Roughly 90% of American adults do not eat enough fruits and vegetables, but many are trying to make up for it by popping pills. According to the Council for Responsible Nutrition, 75% of U.S. adults take a dietary supplement of some kind. Multivitamins, many people believe, are a one-step way to get the nutrients they needs.
But new research published in the Annals of Internal Medicine suggests that vitamins and supplements may not be enough to keep you healthy.
Nutrients consumed via supplements do not improve health and longevity as effectively as those consumed through foods, according to the study. While getting the right nutrients in the right quantities from food was associated with a longer life, the same wasn’t true for nutrients from supplements, says study co-author Fang Fang Zhang, an associate professor of epidemiology at the Tufts University Friedman School of Nutrition Science and Policy.
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“For the general population, there’s no need to take dietary supplements,” Zhang says. “More and more evidence suggests no benefits, so we should go with what the dietary recommendations suggest to achieve adequate nutrition from food, rather than relying on supplements.”
The researchers used data from about 30,000 U.S. adults who participated in the National Health and Nutrition Examination Survey from 1999 to 2010. Each person provided information about their supplement use in the past month — more than half had used at least one — as well as their dietary habits. Researchers then used that information to determine participants’ nutrient levels.
During the follow-period, which lasted about six years, more than 3,600 people died.
When Zhang and her colleagues first started examining the data, it looked as though dietary supplements were associated with a lower risk of early death, she says. But after they adjusted for factors like education, socioeconomic status and demographics, it became apparent that mostly higher-income, better-educated people — who are more likely to be in good health to begin with — were taking supplements. After that adjustment, the connection between supplements and longevity disappeared.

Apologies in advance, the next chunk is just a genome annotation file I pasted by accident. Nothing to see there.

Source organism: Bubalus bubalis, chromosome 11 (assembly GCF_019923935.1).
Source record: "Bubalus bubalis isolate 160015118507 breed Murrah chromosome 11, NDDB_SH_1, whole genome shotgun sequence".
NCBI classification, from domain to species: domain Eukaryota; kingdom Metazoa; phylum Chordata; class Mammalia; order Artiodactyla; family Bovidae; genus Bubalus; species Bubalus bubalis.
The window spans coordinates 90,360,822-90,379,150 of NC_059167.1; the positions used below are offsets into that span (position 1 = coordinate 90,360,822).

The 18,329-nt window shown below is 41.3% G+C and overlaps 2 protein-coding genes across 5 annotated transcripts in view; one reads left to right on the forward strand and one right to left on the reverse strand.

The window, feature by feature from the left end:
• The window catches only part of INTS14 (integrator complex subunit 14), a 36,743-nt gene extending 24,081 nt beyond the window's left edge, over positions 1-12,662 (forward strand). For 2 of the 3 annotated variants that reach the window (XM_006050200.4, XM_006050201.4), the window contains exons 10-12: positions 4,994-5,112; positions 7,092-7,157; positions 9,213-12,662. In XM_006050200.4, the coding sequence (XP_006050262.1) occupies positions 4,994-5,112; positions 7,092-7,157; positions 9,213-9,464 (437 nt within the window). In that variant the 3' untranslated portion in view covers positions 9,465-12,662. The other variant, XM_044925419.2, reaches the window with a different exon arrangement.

Getting enough vitamin A, vitamin K, magnesium, zinc and copper were all associated with a lower risk of dying early, the researchers found — but only when those nutrients came from food.
In fact, some supplements even appeared to come with health risks. People who took high doses of calcium via supplement had a 53% higher risk of dying from cancer than people who were not taking supplements, the study says. But excess calcium from food was not associated with a similar uptick in mortality risk, Zhang says, which suggests that the body may not be able to clear excess supplemental calcium as well as it can natural calcium. The connection between excess calcium and cancer still isn’t totally clear and will require more research, she says.
People who took vitamin D supplements but were not deficient in vitamin D also had a higher risk of dying during the study period, the researchers found, but the supplements did not seem to boost death risk for those who were lacking in vitamin D. Some studies have shown that vitamin D supplements may reduce risk of death and disease, while some have not.
The new study, however, says there’s not much evidence that supplements of any sort can prolong your life, despite their widespread use. Supplements also are not tightly regulated in the U.S., meaning they can come with safety, efficacy and quality issues. One 2015 study estimated that unsafe or improperly taken supplements, including those for weight loss, send more than 23,000 Americans to the emergency room each year.
The Food and Drug Administration (FDA) does not hold supplements to the same standards as conventional foods or drugs, so manufacturers are responsible for handling safety testing and labeling themselves; the FDA only steps in when there’s an issue with a product already being sold.
Zhang says a few populations may benefit from certain supplements, including the elderly — who often struggle to absorb nutrients from food — and those with dietary restrictions that may lead to deficiencies. But with an abundance of uncertainty and a lack of evidence for supplements, Zhang says the average person should just eat a balanced diet that contains plenty of fruits, vegetables and whole grains, rather than turning to over-the-counter solutions.
“Over half of Americans use these, and the reason is to improve or maintain health,” Zhang says. “That mindset needs to be changed, given the evidence.”